perfect fluid, the force exerted on a unit 2-surface will be perpendicular to the surface, and

have magnitude p, independently of the orientation of the 2-surface (hence the term isotropic

pressure). Thus, relative to the instantaneous rest frame, T will be diagonal, with diagonal

entries equal to p, i.e.

T = p

T 0 = 0 (matter at rest zero momentum)

T 00 =

and hence

(T ij ) = diag (, p, p, p).

We want a tensorial expression for T ij , and after a little contemplation, we find

T ij = ( + p)uiuj + pg ij ,

(2.47)

where, relative to the instantaneous rest frame (an inertial frame), (gij ) = diag (1, 1, 1, 1).

This is a tensor equation and hence will hold relative to any coordinate system.

Equations of motion for the matter distribution, or equivalently, the equations describing

conservation of energy and momentum, are obtained by assuming that the energy-momentum

tensor has zero divergence, i.e.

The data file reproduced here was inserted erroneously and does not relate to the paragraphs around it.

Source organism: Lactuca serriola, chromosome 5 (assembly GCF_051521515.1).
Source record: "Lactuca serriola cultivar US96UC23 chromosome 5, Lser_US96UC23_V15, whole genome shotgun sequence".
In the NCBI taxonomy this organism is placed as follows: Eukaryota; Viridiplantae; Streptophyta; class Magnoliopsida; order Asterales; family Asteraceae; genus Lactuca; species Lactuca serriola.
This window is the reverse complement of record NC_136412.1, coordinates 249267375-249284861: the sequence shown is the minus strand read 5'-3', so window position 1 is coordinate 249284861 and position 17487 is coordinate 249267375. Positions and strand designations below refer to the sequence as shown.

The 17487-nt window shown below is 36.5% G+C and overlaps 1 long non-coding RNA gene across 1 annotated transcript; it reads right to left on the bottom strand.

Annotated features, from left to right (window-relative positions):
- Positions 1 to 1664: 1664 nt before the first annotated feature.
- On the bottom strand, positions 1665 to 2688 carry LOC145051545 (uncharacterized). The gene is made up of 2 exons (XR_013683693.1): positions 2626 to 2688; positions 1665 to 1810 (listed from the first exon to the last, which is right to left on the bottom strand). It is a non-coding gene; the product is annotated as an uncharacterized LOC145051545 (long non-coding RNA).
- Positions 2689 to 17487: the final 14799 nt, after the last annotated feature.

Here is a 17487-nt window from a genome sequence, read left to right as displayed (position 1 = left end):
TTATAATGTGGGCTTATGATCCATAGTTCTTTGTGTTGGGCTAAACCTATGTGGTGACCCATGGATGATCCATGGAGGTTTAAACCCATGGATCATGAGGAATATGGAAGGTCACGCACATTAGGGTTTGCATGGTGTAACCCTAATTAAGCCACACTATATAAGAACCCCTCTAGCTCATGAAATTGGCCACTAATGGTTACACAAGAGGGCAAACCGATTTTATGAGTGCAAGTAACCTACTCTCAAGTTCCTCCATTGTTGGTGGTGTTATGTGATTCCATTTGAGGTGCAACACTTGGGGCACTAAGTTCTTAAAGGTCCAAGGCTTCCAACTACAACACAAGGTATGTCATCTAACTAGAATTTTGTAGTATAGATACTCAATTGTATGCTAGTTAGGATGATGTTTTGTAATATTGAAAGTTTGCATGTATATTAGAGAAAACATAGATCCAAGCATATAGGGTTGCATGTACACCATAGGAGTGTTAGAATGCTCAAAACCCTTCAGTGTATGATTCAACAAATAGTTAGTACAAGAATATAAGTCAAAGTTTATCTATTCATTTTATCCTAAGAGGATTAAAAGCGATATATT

T ij,j = 0,

in flat spacetime relative to inertial coordinates, or more generally

T ij;j = 0

(2.48)

Lets first review these equations in Newtonian continuum mechanics. The matter distribution is described by a velocity field v (x , t), which gives the velocity of the fluid at the

59

spatial position (x ) at time t [Fung (1977), p. 247]. The matter density is denoted by .

The equation of continuity, which describes conservation of mass, is

d

+ v = 0,

dt

or equivalently

Here

d

dt

d

v

+ = 0.

dt

x

(2.49)

= (x , t) = (x (t), t),

dx

d

=

+

=

+ v .

dt

t x dt

t

x

(2.50)

Newtons second law of motion when applied to the matter distribution leads to

or equivalently

dv

= p,

dt

dv

p

= ,

dt

x

dv

dt

(2.51)

is given by

v

v

dv

=

+ v ,

dt

dt

x

as in (2.50) [Fung (1977), p. 247, p. 250-2, p. 265-7, with the viscosity terms and external

force set to zero]. This is a special case of the Navier-Stokes equation (Fung, p. 265) and